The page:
Handicapping the inevitable Lowry trade

Mark Konezny-USA TODAY Sports

Rudy Gay is gone and Kyle Lowry is probably soon to follow. What can the Raptors get for him and how would a trade impact their efforts to tank?

Update: ESPN's Marc Stein, among others, is reporting that the Knicks and Raptors are discussing a Lowry deal. Bleacher Report's Howard Beck reports the Raps are looking "everywhere" in a potential Lowry move and would like to get a 1st-round pick in return. More updates as warranted...

Kyle Lowry, come on down! You're the next contestant on Blowing up the Raptors!

Masai Ujiri has little to nothing in common with Bob Barker, but, like the legendary Price is Right host, he's giving things away left and right. At a press conference following the Rudy Gay trade, Ujiri used some cleverly coded language to say the team was entering full-on tanking mode:

"The one thing I can say is we will not be trapped in the middle. I can honestly say we will not be stuck in no-man's land, that's for sure."

He refuses to say it, so I'll say it for him: Masai Ujiri has embraced the tank. There is no more debate on that topic, so let's move on and look to the next, inevitable move.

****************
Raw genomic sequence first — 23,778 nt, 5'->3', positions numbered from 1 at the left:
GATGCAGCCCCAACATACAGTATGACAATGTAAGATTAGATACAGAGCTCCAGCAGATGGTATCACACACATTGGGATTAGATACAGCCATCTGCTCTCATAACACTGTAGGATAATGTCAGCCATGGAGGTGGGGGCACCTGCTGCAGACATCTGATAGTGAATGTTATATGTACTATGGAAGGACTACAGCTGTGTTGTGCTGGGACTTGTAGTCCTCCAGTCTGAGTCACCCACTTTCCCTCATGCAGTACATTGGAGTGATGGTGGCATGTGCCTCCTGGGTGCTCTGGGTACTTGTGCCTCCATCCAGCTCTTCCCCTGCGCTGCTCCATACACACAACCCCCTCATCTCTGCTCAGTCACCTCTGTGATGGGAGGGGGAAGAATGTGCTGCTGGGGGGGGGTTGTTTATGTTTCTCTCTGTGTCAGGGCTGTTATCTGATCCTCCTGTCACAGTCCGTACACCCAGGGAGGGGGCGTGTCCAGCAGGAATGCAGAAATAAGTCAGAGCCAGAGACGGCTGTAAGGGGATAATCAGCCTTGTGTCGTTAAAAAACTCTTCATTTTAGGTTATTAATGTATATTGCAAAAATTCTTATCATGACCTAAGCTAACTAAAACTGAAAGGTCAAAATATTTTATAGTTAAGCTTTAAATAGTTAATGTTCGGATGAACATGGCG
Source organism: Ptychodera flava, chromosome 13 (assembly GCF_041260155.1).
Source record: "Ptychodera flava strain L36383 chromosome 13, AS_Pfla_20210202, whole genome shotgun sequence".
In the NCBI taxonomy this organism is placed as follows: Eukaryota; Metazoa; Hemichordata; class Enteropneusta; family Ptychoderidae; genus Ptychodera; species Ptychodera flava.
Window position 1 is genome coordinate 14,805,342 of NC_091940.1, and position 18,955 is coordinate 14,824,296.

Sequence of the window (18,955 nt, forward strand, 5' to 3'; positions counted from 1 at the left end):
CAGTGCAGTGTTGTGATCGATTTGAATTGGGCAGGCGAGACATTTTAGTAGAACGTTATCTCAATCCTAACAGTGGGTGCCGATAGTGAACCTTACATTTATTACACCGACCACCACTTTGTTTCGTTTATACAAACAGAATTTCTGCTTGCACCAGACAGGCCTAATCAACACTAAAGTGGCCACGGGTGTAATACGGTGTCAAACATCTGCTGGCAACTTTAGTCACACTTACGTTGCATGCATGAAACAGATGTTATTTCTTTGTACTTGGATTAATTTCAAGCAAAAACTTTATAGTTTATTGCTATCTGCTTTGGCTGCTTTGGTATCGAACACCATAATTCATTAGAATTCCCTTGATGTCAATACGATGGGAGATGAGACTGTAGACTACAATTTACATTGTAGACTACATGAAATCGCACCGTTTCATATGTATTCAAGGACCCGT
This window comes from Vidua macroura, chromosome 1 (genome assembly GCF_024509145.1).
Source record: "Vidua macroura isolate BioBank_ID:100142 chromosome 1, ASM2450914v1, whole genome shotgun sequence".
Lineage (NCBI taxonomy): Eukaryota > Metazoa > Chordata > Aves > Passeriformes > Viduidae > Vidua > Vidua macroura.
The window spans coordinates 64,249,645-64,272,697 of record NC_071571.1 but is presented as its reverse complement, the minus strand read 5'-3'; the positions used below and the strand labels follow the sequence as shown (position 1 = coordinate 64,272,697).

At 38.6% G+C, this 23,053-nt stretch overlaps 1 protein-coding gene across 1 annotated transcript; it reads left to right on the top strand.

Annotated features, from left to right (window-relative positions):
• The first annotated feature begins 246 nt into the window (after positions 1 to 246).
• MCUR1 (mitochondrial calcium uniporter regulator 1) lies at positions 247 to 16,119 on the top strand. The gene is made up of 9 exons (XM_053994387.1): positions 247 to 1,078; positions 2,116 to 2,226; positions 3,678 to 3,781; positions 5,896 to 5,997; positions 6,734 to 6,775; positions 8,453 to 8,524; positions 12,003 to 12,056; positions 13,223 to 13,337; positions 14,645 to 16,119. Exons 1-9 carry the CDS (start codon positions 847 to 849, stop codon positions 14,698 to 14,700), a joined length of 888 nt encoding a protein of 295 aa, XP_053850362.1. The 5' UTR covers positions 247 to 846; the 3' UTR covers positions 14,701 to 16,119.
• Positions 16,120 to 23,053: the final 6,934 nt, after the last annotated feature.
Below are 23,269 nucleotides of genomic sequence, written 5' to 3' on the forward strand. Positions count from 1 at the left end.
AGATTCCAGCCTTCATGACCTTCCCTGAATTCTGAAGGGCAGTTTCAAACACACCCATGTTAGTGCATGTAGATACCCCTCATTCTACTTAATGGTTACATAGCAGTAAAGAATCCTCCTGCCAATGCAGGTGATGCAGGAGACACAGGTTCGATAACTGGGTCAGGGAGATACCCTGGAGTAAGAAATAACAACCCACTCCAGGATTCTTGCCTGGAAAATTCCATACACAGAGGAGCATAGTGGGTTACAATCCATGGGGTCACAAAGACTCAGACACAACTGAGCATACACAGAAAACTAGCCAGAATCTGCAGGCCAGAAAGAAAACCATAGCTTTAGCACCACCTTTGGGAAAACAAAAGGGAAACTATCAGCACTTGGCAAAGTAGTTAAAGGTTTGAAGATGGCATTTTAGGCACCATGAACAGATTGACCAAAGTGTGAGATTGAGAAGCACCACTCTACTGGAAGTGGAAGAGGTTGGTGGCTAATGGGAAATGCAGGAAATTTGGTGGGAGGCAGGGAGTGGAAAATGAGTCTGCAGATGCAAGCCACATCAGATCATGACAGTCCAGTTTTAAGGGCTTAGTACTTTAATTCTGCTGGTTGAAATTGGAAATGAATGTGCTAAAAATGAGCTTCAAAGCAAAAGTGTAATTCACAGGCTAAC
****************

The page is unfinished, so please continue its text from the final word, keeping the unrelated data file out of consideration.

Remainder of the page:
Gay is gone and most reporting indicates Kyle Lowry is next up on the chopping block. As a good player with an affordable and expiring contract, Lowry should draw more suitors than Gay did. (According to Grantland's Zach Lowe, Sacramento was perhaps the only team willing to take on Gay's mammoth $19.3 million contract for next season.)

The benefits of trading Lowry are twofold: Not only is he easier to move than Gay, but his absence should make the Raptors much, much worse. How much worse? It's hard to say, but no Raptor has been more important to the team than Lowry this year, per NBA.com. When he's on the court, Toronto outscores opponents by 1.9 points per 100 possessions, a mark similar to the 12-9 Phoenix Suns. When Lowry hits the pine/comfortable leather chairs, the Raps fall apart. They are outscored by 7.5 points per 100 possessions, equivalent to the 7-14 Brooklyn Nets, the odds-on favorites to be the first NBA team to have a seventeenth-century-style mutiny against their coach. If NBA teams traveled to some games on the high seas, there's a chance Kevin Garnett would force Jason Kidd to walk the plank.

So, to summarize: Toronto resembles a Western Conference playoff contender with Lowry on the court and a team run by an exceedingly tall Russian oligarch when he's not. Fortunately the Raptors are owned by a benevolent group of Canadian telecommunications companies, so Ujiri should be able to trade Lowry without fear of being sent to the gulags.

The goal should be to get back any combination of young players, draft picks, or cap flexibility. The reality of making trades in the NBA is much more difficult than the idea, but more options should become available after Dec. 15, when players signed this summer become trade-eligible. Teams looking to win now and shore up their point guard position are the likely Lowry suitors. As an added bonus, the Gay trade moved the Raptors close to $4 million under the luxury tax threshold, giving them a little more wiggle room in any potential Lowry deal.